Instead, they are brought to a cell in the basement of the red building, where they are severely beaten over the course of two or three hours. In the middle of the night, they are blindfolded and transferred in delivery trucks or minibuses to the white building. There, they are taken into a room in the basement and hanged. This takes place once or twice a week, and on each occasion between 20 and 50 people are hanged to death. Throughout this process, the victims remain blindfolded. They are only told that they have been sentenced to death minutes before the executions are carried out; they are never told when their execution will be carried out; and they do not know how they will die until the nooses are placed around their necks.
After the execution is carried out, the victims’ bodies are loaded into a truck, transferred to Tishreen Hospital for registration and buried in mass graves. These graves are located on military land near Damascus, including in Najha, a village on the main road between Sweida and Damascus, and in Qatana, a small town in the western suburbs of Damascus.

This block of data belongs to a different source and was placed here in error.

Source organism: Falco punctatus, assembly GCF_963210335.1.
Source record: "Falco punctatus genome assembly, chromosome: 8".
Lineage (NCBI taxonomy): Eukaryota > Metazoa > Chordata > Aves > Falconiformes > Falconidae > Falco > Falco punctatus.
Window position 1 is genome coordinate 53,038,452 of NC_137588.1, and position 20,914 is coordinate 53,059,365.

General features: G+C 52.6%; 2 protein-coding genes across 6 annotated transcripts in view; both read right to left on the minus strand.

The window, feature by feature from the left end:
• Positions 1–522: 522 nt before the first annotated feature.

On the basis of evidence from people who worked within the prison authorities at Saydnaya and witness testimony from detainees, Amnesty International estimates that between 5,000 and 13,000 people were extrajudicially executed at Saydnaya between September 2011 and December 2015. Amnesty International does not have evidence of executions after December 2015. However, detainees are still transferred to Saydnaya, “trials” at the Military Field Court in al-Qaboun have continued, and there is no reason to believe that executions have stopped. Therefore, since December 2015, thousands more people are likely to have been executed.
The execution process at Saydnaya is secret and only known to the guards and officials who are directly involved, as well as high-level Syrian officials. Even the guards who oversee the collection process and beatings at the red building are usually unaware of what happens to the detainees after they are transferred to the white building in the middle of the night.
The process of the hangings is authorized by officials at the highest levels of government. Death sentences are approved by the Grand Mufti of Syria and by either the Minister of Defence or the Chief of Staff of the Army, who are deputized to act on behalf of President Bashar al-Assad. The sentences are also signed by the head and the Military Prosecutor of the Military Field Court and a representative of the security forces. The hangings are physically overseen by an execution panel, which includes military officers, as well as prison and medical officials.